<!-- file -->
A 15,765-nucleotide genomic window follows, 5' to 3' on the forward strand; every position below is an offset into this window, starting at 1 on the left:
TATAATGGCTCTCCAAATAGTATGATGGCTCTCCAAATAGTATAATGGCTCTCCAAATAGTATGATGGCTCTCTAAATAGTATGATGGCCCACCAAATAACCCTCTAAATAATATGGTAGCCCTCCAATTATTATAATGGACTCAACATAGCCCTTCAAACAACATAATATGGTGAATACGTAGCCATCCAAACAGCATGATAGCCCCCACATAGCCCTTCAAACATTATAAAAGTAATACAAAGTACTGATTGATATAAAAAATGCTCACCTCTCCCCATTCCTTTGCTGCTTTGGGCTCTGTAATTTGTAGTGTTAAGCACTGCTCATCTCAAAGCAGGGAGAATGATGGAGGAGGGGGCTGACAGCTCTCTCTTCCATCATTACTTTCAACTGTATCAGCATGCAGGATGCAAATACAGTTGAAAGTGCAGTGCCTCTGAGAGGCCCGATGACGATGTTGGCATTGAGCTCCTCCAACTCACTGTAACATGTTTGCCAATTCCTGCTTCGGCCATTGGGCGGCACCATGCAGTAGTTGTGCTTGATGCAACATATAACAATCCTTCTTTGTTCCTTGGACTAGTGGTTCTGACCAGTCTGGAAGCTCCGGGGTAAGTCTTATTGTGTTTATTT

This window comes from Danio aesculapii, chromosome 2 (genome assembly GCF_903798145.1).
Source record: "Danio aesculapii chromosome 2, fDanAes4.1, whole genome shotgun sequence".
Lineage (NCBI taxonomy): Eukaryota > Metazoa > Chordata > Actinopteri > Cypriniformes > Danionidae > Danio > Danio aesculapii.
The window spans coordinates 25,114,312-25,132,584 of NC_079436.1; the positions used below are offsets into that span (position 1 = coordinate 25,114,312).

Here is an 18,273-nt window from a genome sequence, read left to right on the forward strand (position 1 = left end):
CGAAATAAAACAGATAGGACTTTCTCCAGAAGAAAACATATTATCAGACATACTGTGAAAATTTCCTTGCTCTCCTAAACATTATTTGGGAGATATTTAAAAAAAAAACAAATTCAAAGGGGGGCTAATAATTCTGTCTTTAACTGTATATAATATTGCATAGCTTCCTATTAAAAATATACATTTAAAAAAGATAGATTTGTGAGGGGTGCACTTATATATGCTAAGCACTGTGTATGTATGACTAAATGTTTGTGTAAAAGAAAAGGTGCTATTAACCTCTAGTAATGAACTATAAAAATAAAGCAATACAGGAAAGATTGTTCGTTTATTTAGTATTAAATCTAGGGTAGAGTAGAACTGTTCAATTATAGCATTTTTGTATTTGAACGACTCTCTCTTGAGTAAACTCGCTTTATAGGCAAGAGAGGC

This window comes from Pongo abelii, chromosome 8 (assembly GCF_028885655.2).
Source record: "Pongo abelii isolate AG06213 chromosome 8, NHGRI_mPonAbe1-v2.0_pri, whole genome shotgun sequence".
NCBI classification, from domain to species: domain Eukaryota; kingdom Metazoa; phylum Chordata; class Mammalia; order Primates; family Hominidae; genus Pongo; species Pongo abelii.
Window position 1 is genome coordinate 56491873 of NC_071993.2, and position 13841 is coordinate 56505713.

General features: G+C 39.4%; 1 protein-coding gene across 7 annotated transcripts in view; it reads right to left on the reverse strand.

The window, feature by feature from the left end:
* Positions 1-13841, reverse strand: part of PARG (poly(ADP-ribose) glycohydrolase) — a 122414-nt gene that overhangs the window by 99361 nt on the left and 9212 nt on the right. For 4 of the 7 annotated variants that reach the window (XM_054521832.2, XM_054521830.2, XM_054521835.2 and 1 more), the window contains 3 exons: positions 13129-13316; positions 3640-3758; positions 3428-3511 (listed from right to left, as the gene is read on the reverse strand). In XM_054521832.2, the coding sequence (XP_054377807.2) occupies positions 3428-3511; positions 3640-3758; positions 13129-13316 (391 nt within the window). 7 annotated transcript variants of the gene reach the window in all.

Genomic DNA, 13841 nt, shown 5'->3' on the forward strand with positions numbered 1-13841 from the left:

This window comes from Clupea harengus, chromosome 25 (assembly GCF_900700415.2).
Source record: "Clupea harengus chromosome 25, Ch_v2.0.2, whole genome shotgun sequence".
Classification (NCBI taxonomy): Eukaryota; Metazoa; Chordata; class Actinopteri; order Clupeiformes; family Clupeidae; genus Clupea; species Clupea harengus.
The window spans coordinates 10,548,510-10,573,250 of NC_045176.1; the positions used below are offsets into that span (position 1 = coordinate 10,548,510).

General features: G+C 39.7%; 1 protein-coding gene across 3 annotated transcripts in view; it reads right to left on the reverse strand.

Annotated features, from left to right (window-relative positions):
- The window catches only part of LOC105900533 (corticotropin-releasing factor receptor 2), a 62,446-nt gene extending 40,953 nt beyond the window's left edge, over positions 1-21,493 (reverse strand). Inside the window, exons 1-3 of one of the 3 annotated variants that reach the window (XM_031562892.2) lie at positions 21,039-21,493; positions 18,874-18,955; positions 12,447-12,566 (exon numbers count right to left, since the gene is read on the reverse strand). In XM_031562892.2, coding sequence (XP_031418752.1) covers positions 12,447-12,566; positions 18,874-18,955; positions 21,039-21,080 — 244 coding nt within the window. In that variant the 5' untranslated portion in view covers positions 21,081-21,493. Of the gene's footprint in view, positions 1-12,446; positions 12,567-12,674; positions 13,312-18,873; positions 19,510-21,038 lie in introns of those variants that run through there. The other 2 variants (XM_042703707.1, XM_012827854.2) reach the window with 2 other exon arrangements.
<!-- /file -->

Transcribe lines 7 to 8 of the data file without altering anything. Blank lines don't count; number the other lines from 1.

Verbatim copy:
Here is an 18,273-nt window from a genome sequence, read left to right on the forward strand (position 1 = left end):
CGAAATAAAACAGATAGGACTTTCTCCAGAAGAAAACATATTATCAGACATACTGTGAAAATTTCCTTGCTCTCCTAAACATTATTTGGGAGATATTTAAAAAAAAAACAAATTCAAAGGGGGGCTAATAATTCTGTCTTTAACTGTATATAATATTGCATAGCTTCCTATTAAAAATATACATTTAAAAAAGATAGATTTGTGAGGGGTGCACTTATATATGCTAAGCACTGTGTATGTATGACTAAATGTTTGTGTAAAAGAAAAGGTGCTATTAACCTCTAGTAATGAACTATAAAAATAAAGCAATACAGGAAAGATTGTTCGTTTATTTAGTATTAAATCTAGGGTAGAGTAGAACTGTTCAATTATAGCATTTTTGTATTTGAACGACTCTCTCTTGAGTAAACTCGCTTTATAGGCAAGAGAGGC